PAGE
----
Technically, the Treasury yield curve can change in various ways: it can move up or down (a parallel shift), become flatter or steeper (a shift in slope), or become more or less humped in the middle (a change in curvature).
How the Treasury Yield Curve Moves
Consider two observations. First, the two rates (long rates vs. short rates) move up and down somewhat together. Therefore, parallel shifts are common. Second, although long rates directionally follow short rates, they tend to lag in magnitude. Specifically, when short rates rise, the spread between 10-year and one-year yields tends to narrow (curve of the spread flattens) and when short rates fall, the spread widens (curve becomes steeper). In particular, the increase in rates from 1977 to 1981 was accompanied by a flattening and inversion of the curve (negative spread). The drop in rates from 1990 to 1993 created a steeper curve in the spread, and the marked drop in rates from March 2000 to the end of 2003 produced a very steep curve by historical standards.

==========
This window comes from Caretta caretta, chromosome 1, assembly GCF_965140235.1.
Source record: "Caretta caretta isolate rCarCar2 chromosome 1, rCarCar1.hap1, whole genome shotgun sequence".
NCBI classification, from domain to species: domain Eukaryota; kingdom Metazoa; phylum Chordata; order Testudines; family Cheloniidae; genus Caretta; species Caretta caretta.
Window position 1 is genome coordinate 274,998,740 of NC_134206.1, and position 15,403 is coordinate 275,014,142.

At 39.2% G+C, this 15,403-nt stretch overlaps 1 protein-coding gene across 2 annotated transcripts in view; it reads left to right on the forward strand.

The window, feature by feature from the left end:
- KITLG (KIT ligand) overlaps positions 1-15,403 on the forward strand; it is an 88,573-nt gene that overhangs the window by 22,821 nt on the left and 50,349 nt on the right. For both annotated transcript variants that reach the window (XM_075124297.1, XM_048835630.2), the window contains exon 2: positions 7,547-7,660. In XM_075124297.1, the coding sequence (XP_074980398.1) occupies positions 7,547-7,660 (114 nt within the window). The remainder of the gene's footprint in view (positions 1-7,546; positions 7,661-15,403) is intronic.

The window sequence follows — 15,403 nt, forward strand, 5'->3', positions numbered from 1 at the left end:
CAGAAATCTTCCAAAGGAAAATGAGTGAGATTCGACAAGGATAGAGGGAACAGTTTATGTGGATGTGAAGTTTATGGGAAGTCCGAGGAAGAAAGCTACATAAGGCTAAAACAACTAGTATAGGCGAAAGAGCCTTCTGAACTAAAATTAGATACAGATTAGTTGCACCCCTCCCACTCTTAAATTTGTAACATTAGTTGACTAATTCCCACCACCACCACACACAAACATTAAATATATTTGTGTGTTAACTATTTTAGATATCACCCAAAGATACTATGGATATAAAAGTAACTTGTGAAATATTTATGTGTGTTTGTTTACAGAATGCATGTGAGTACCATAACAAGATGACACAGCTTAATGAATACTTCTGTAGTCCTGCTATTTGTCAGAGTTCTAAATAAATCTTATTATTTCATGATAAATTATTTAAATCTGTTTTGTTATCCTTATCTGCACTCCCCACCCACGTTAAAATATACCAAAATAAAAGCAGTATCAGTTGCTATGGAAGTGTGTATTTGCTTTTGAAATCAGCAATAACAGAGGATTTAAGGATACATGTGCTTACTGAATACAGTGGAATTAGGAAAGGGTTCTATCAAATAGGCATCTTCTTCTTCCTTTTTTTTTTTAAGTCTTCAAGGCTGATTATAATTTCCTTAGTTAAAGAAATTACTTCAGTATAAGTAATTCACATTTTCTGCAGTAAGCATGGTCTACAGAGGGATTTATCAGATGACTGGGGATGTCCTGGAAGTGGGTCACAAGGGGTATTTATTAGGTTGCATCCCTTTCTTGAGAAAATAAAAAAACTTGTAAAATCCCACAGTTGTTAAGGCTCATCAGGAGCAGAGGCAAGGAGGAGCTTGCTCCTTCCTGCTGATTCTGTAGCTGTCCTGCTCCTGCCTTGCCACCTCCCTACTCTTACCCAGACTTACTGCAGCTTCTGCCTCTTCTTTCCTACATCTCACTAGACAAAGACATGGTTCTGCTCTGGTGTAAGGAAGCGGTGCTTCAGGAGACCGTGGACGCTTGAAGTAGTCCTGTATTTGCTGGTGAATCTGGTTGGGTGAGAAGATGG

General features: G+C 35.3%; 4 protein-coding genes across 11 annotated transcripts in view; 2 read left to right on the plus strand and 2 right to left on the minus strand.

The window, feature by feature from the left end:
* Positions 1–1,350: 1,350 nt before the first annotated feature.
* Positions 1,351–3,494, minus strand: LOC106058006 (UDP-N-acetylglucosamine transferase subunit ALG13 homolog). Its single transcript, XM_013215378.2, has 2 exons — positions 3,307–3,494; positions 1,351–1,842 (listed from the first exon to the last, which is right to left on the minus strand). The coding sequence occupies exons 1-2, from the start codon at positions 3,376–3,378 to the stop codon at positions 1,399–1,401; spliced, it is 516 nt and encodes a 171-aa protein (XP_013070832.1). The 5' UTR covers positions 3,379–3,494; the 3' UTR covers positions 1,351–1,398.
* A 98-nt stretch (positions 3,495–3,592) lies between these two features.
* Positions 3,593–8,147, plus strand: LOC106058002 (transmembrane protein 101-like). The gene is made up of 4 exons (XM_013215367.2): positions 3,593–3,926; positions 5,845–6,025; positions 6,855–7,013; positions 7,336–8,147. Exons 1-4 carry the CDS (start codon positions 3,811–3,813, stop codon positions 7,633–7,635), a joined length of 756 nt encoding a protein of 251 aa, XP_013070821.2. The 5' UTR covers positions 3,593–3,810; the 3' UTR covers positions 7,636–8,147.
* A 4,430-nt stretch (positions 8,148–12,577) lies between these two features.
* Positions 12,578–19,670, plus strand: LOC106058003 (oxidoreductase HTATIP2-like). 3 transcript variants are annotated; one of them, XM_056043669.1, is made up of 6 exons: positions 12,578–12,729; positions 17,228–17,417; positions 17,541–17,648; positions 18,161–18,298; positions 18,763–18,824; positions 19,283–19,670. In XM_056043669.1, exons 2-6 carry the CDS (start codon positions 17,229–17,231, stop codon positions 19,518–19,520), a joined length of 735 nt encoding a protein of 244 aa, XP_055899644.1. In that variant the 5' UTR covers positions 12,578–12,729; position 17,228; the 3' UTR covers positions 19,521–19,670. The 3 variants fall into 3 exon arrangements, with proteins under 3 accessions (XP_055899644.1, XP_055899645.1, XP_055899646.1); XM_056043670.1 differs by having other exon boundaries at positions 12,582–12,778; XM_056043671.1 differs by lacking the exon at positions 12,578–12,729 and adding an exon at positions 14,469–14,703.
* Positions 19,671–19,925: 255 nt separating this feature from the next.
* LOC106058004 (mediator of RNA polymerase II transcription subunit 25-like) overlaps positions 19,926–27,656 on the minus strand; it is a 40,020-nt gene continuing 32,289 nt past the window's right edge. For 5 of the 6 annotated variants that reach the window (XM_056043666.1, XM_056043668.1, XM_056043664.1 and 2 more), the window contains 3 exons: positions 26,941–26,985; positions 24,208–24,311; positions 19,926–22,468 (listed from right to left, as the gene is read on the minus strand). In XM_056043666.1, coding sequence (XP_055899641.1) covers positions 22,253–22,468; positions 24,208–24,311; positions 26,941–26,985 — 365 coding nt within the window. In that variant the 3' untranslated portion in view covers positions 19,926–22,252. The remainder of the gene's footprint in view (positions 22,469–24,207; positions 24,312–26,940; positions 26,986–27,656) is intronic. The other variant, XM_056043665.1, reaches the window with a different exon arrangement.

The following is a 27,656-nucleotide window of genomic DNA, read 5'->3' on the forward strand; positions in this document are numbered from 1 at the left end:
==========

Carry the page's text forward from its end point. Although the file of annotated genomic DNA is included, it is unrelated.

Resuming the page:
So, what moves the yield curve up or down? Well, let’s admit we can’t do justice to the complex dynamics of capital flows that interact to produce market interest rates. But we can keep in mind that the Treasury yield curve reflects the cost of U.S. government debt and is therefore ultimately a supply-demand phenomenon.
How the Fed Affects the Interest Rate
Supplying More Short-Term Securities
If the Fed wants to increase the federal funds rate, it supplies more short-term securities in open market operations. The increase in the supply of short-term securities restricts the money in circulation since borrowers give money to the Fed. In turn, this decrease in the money supply increases the short-term interest rate because there is less money in circulation (credit) available for borrowers. By increasing the supply of short-term securities, the Fed is “yanking up” the very left end of the curve, and the nearby short-term yields will snap quickly in lockstep.